Increased Funding Options For Artists Nationwide Via Springboard For The Arts

If you hadn’t seen the press release floating around social media, Springboard for the Arts announced that they partnered with the microlending platform Kiva to provide artists a loan of up to $25,000 for 36 months at 0% interest.

Springboard executive director Laura Zabel probably laid out the best rationale for pursuing a loan versus a grant:

“Grants are great, but when you apply for a grant or fellowship, you’re putting that timeline and power and agency in someone else’s hands, to decide if you get that money,” says Laura Zabel, Springboard’s executive director. “At Springboard, we like platforms or mechanisms that put the power back in the hands of the artist. It’s a much more active way that you can pursue building your business.”

Since many of you may know that many of Springboard’s activities are focused in Minnesota, I should emphasize that this program is available to any artist anywhere in the U.S.

It probably also should be noted that this is only one of a few microloan programs for artists and it appears to be the only one that isn’t limited by geography or discipline. If nothing else, Springboard is breaking new ground by offering alternative funding options to artists.

According to the FAQ about the program, as a Kiva Trustee, Springboard for the Arts endorsement means they can “provide matching funds to help artists reach their fundraising goals on Kiva’s platform and a wide network of business support to help artists build and expand their businesses.”

The way Kiva funding is generally set up, the artist needs to come up with 20% of the funding and the Kiva community covers the other 80%, thereby putting less of a burden on an artist’s family and friends. It appears that Springboard will match what an artist raises with a loan as well, providing access to a larger pool of money.

Springboard has a whole curriculum of business skills for artists, consultations and other resources to help support those looking to develop and execute a business plan, regardless of whether they are participating in the loan program.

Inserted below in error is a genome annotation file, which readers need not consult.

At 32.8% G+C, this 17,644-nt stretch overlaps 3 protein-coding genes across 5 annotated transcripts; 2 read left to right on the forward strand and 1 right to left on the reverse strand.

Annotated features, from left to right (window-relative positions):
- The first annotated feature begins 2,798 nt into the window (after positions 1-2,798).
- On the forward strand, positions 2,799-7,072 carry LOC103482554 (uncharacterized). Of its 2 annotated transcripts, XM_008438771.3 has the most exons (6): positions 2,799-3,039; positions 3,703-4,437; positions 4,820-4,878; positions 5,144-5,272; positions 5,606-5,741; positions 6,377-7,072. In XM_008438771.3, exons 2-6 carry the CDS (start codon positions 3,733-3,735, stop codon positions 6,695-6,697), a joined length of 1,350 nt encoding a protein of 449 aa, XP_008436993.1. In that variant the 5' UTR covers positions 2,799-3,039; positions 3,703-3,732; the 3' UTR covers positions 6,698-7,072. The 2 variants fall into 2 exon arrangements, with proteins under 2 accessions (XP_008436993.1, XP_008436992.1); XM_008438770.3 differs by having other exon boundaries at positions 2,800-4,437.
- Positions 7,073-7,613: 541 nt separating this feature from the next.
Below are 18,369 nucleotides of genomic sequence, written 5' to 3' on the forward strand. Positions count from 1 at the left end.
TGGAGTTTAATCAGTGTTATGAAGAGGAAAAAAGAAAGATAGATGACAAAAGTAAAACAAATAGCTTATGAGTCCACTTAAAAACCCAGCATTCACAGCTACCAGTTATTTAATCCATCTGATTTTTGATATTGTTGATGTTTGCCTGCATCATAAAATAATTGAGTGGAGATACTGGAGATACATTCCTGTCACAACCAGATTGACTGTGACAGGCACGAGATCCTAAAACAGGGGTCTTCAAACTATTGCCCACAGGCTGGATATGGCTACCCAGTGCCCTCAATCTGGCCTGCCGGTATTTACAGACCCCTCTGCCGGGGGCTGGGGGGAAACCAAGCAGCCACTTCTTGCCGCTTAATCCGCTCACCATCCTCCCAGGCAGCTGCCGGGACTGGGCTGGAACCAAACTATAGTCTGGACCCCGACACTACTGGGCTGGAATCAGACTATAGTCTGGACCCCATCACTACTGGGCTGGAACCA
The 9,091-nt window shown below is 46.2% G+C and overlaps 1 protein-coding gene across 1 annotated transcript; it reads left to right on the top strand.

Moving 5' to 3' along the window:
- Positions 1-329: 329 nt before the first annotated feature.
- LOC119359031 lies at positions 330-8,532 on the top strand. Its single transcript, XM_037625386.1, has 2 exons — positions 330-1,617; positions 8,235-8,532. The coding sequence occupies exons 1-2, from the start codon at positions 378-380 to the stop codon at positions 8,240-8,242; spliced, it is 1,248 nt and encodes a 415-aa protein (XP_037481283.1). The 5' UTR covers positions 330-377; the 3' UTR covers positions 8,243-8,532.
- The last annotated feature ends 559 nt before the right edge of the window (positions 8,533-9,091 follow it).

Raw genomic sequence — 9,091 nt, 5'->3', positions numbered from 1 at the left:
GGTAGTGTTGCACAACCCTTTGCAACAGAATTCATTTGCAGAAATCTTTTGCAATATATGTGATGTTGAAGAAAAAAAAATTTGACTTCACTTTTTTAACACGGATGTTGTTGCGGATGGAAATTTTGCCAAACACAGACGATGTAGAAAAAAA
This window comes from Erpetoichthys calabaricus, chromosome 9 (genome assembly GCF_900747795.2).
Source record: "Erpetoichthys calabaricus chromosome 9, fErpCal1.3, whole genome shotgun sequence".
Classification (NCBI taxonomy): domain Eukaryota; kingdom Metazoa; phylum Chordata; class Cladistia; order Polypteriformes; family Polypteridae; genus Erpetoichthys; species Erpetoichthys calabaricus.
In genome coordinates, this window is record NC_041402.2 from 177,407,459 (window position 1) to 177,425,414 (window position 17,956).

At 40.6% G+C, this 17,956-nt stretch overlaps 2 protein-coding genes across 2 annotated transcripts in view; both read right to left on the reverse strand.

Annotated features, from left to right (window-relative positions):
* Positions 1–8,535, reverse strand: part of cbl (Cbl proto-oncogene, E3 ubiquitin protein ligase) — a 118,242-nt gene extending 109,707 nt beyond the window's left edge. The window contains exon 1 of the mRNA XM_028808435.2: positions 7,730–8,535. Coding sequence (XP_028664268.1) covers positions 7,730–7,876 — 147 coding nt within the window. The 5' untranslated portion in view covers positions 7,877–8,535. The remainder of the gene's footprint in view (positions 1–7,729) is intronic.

Since you have to attach a business and a repayment plan to the Kiva loan application, those education and planning materials may be a good place to start for people.

About Joe Patti

I have been writing Butts in the Seats (BitS) on topics of arts and cultural administration since 2004 (yikes!). Given the ever evolving concerns facing the sector, I have yet to exhaust the available subject matter. In addition to BitS, I am a founding contributor to the ArtsHacker (artshacker.com) website where I focus on topics related to boards, law, governance, policy and practice.

I am also an evangelist for the effort to Build Public Will For Arts and Culture being helmed by Arts Midwest and the Metropolitan Group. (http://www.creatingconnection.org/about/)

I am currently the Director of the Grand Opera House in Macon, GA.

Among the things I am most proud are having produced an opera in the Hawaiian language and a dance drama about Hawaii's snow goddess Poli'ahu while working as a Theater Manager in Hawaii. Though there are many more highlights than there is space here to list.

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